Remember my Popular SIEM Starter Use Cases post from 2014? Let’s take a look at that list of popular SIEM use cases and see how/where UEBA helps. This will make the SIEM/UEBA war discussion come to life more (check this discussion out as well, as an optional pre-requisite)…
Let’s try it using the same table (with some details trimmed):
|Top SIEM Use Case||UEBA Utility for This|
|1||Authentication tracking and account compromise detection||Top UEBA use case; UEBA shines here; this is hard to do well with SIEM|
|2||Compromised- and infected-system tracking; malware detection by using outbound logs, etc||A common UEBA use case; done either via entity profiing or by detecting systems where compromised accounts dwell|
|3||Validating intrusion detection system/intrusion prevention system (IDS/IPS) alerts||UEBA is used for alert validation and triage, but not exactly like SIEM; in fact, UEBA has been used for SIEM alert validation|
|4||Monitoring for suspicious outbound connectivity and data transfers by using logs, etc||Exfiltration detection is a common UEBA use case; done via account activity profiling or via DLP alert analysis|
|5||Tracking system changes and other administrative actions across internal systems, etc||An infrequent UEBA use case, maybe for finding that one worrisome change or access|
|6||Tracking of Web application attacks and their consequences by using Web logs, etc||Not a match to common UEBA use cases|
So… what do we learn here? Some top SIEM use cases (that date before UEBA) are closely related to top UEBA use cases. This means that a) SIEM and UEBA are on a collision course (duh!) and/or b) more people will be deploying UBA / UEBA tools soon.
Finally, some of you UBA / UEBA vendors [BTW, one last time – the terms ARE used synonymously, the UBA is an old term and the UEBA is a new one, that’s it – no hidden nuanced meaning] are thinking “but wait…. we have all those sexy ‘non-SIEM’ use cases for insider threat, etc.” Of course … but more about this later!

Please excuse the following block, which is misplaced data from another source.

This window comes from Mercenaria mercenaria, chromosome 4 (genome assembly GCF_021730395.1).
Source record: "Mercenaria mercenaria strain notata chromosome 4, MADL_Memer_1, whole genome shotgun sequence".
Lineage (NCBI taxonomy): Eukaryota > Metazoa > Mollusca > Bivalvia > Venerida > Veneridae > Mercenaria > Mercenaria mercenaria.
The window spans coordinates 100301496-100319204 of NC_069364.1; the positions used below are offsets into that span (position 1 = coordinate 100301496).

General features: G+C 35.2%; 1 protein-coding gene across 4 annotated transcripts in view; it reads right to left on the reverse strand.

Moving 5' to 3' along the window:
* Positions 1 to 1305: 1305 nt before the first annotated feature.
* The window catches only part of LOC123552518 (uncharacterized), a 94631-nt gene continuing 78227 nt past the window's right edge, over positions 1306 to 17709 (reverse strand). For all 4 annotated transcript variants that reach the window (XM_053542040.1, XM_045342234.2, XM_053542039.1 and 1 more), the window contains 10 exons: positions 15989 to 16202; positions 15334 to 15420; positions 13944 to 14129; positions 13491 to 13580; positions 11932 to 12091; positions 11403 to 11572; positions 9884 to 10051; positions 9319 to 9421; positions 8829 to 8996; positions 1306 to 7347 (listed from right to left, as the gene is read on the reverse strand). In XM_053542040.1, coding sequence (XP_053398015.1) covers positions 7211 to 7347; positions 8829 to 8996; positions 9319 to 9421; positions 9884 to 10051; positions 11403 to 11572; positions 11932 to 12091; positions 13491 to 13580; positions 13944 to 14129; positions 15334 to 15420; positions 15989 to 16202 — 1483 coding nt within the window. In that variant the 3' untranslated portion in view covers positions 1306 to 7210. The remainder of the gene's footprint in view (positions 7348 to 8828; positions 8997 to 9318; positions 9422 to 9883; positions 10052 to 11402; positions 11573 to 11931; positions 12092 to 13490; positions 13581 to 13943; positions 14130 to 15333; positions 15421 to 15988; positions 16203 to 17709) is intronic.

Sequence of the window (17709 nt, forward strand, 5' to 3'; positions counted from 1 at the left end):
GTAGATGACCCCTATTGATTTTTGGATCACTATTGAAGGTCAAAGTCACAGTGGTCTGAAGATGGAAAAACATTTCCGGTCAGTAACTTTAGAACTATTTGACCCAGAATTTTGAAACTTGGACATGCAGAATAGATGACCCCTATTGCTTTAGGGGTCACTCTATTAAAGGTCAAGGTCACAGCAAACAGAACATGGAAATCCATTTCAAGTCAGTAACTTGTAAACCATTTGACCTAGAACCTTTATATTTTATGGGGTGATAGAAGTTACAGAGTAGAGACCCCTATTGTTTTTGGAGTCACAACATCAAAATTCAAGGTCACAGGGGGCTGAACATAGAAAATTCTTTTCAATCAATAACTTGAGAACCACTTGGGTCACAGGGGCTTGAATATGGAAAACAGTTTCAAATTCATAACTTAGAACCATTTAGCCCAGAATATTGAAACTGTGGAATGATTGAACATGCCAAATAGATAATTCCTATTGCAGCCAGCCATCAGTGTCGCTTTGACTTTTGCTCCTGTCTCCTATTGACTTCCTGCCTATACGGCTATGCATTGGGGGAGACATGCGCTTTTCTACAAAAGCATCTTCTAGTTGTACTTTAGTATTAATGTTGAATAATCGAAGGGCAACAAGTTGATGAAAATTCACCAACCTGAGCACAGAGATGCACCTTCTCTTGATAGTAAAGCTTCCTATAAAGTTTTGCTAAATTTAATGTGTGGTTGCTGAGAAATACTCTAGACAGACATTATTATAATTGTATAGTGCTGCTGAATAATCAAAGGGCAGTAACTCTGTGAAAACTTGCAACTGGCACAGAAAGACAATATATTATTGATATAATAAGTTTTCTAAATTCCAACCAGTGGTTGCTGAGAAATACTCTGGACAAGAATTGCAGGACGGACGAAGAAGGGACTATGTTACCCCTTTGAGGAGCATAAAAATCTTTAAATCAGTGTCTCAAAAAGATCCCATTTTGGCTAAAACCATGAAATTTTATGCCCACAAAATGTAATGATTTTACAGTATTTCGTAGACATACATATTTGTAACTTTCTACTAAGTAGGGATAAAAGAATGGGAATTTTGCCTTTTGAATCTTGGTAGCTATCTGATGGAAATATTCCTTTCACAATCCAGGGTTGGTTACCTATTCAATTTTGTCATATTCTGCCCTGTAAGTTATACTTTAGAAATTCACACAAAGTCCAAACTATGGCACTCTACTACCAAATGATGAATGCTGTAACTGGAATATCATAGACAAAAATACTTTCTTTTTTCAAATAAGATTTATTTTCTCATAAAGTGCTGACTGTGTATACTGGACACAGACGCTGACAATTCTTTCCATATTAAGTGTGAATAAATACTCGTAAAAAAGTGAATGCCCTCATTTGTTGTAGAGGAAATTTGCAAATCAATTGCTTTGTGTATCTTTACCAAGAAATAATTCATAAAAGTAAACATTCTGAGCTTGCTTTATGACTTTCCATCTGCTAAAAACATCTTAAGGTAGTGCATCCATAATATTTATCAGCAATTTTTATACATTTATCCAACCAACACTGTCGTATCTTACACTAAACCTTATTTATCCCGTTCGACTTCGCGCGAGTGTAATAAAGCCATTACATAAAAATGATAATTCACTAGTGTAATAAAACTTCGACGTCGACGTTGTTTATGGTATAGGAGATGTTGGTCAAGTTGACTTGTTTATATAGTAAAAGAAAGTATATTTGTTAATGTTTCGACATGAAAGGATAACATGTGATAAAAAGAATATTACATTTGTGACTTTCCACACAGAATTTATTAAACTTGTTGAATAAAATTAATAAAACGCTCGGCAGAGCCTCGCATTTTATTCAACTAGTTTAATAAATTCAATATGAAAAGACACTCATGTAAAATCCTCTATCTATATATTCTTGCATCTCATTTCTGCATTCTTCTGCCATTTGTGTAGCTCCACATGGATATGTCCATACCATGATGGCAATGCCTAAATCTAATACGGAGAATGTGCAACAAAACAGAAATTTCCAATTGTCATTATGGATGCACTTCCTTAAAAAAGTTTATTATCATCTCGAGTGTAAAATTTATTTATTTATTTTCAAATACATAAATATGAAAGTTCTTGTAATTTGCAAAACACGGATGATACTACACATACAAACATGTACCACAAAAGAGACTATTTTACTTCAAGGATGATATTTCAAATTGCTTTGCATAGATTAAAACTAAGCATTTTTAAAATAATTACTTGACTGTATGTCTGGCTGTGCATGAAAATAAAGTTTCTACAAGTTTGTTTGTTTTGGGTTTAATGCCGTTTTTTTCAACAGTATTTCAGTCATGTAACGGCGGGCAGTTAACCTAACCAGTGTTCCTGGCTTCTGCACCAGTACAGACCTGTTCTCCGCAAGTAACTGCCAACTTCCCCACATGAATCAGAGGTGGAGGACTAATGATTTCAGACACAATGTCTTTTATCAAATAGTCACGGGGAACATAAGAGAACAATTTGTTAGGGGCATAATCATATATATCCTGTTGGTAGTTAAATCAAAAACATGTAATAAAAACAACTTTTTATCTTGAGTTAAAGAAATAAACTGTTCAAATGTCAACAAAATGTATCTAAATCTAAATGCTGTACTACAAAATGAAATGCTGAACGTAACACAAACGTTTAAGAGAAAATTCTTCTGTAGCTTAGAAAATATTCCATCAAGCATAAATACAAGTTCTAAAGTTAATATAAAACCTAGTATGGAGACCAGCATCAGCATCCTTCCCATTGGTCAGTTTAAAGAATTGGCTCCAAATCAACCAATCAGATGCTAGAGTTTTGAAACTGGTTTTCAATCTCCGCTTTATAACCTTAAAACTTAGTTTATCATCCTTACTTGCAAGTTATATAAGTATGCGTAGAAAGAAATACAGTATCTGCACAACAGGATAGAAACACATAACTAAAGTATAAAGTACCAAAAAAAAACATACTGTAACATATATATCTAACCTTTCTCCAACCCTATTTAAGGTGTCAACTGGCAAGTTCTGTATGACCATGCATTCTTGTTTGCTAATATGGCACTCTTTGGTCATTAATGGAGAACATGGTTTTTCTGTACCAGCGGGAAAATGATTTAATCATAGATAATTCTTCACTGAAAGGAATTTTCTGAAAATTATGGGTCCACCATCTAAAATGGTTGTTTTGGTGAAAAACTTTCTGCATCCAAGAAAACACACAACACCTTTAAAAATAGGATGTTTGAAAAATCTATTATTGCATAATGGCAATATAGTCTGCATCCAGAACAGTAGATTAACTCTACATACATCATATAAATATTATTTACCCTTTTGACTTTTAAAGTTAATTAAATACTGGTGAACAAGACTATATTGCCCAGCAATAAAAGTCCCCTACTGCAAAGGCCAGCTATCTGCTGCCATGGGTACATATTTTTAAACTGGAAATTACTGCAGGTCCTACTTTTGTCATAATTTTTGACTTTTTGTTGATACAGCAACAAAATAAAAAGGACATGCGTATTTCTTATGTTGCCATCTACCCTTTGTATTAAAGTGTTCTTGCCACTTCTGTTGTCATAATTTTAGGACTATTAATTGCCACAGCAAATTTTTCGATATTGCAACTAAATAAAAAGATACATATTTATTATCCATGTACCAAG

P.S. Some of you are still confused about how we define UBA/UEBA. There are documents where we do that and a new Market Guide for UEBA is coming very soon. For now, I would say that UEBA analysis is “user-centric” (rather than, say, relies on user identity data as an option). So, in UEBA, “U” is a must, while other “E” is optional, not the other way round. And of course the “A” – analytics – is a must too.
Related blog posts about security analytics:
- The Coming UBA / UEBA – SIEM War!
- Next Research: Back to Security Analytics and UBA/UEBA
- Sad Hilarity of Predictive Analytics in Security?
- Security Analytics Webinar Questions – Answered
- On Unknown Operational Effectiveness of Security Analytics Tooling
- My “Demystifying Security Analytics: Sources, Methods and Use Cases” Paper Publishes
- Now That We Have All That Data What Do We Do, Revisited
- Killed by AI Much? A Rise of Non-deterministic Security!
- Those Pesky Users: How To Catch Bad Usage of Good Accounts
- Security Analytics Lessons Learned — and Ignored!
- Security Analytics: Projects vs Boxes (Build vs Buy)?
- Do You Want “Security Analytics” Or Do You Just Hate Your SIEM?
- Security Analytics – Finally Emerging For Real?
- Why No Security Analytics Market? <- important read for VCs and investors!
- More On Big Data Security Analytics Readiness
- 9 Reasons Why Building A Big Data Security Analytics Tool Is Like Building a Flying Car
- “Big Analytics” for Security: A Harbinger or An Outlier?
Read Complimentary Relevant Research
2019 Planning Guide Overview: Architecting Your Digital Ecosystem
Technical professionals are confronting increasingly complex technology ecosystems. They must overcome this complexity to create solutions...
View Relevant Webinars
Gartner Top 10 Strategic Predictions for 2018 and Beyond
The future is filled with technology-based innovation and disruption. Yet, the pending disruptions are taking on new forms and increasing...
Comments or opinions expressed on this blog are those of the individual contributors only, and do not necessarily represent the views of Gartner, Inc. or its management. Readers may copy and redistribute blog postings on other blogs, or otherwise for private, non-commercial or journalistic purposes, with attribution to Gartner. This content may not be used for any other purposes in any other formats or media. The content on this blog is provided on an "as-is" basis. Gartner shall not be liable for any damages whatsoever arising out of the content or use of this blog.